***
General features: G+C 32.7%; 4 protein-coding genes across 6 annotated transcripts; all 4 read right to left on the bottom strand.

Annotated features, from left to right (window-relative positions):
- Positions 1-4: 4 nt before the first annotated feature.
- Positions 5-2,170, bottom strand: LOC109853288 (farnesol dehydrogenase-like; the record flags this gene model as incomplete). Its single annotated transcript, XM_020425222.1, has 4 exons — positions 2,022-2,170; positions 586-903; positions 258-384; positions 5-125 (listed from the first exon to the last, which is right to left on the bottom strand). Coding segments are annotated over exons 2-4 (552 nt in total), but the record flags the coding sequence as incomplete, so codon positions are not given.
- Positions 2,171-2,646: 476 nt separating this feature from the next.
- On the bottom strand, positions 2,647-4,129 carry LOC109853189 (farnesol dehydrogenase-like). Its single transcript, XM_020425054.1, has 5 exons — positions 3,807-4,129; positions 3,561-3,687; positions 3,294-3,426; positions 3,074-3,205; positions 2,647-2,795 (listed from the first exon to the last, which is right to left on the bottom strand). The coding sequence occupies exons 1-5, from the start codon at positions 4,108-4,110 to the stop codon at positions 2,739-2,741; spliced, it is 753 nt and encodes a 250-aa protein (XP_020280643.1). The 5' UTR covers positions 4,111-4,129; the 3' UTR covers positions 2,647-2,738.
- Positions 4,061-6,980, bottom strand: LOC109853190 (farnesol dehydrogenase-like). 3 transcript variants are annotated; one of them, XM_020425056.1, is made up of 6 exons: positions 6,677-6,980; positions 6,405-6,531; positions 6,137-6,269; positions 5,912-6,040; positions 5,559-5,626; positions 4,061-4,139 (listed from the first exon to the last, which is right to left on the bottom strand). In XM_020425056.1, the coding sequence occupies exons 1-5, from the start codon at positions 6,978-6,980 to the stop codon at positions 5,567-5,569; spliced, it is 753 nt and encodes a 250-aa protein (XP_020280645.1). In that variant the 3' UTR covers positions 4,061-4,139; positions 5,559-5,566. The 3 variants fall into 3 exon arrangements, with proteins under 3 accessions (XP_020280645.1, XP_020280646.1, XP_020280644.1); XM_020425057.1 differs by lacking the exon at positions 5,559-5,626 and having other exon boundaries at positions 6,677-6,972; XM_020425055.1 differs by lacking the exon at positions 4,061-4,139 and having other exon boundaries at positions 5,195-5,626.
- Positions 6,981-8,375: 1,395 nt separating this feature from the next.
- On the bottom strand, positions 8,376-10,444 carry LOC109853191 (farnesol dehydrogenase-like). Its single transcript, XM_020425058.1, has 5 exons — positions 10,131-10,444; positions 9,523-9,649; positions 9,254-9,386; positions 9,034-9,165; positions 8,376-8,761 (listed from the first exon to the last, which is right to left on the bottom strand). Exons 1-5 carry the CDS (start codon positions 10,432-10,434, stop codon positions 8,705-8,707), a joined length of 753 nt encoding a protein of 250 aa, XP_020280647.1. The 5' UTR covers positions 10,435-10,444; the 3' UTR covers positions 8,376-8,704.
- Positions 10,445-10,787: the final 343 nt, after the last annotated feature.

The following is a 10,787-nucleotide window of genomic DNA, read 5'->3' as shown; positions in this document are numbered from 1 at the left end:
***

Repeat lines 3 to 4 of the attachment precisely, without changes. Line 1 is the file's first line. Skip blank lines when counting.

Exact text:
- Positions 1-4: 4 nt before the first annotated feature.
- Positions 5-2,170, bottom strand: LOC109853288 (farnesol dehydrogenase-like; the record flags this gene model as incomplete). Its single annotated transcript, XM_020425222.1, has 4 exons — positions 2,022-2,170; positions 586-903; positions 258-384; positions 5-125 (listed from the first exon to the last, which is right to left on the bottom strand). Coding segments are annotated over exons 2-4 (552 nt in total), but the record flags the coding sequence as incomplete, so codon positions are not given.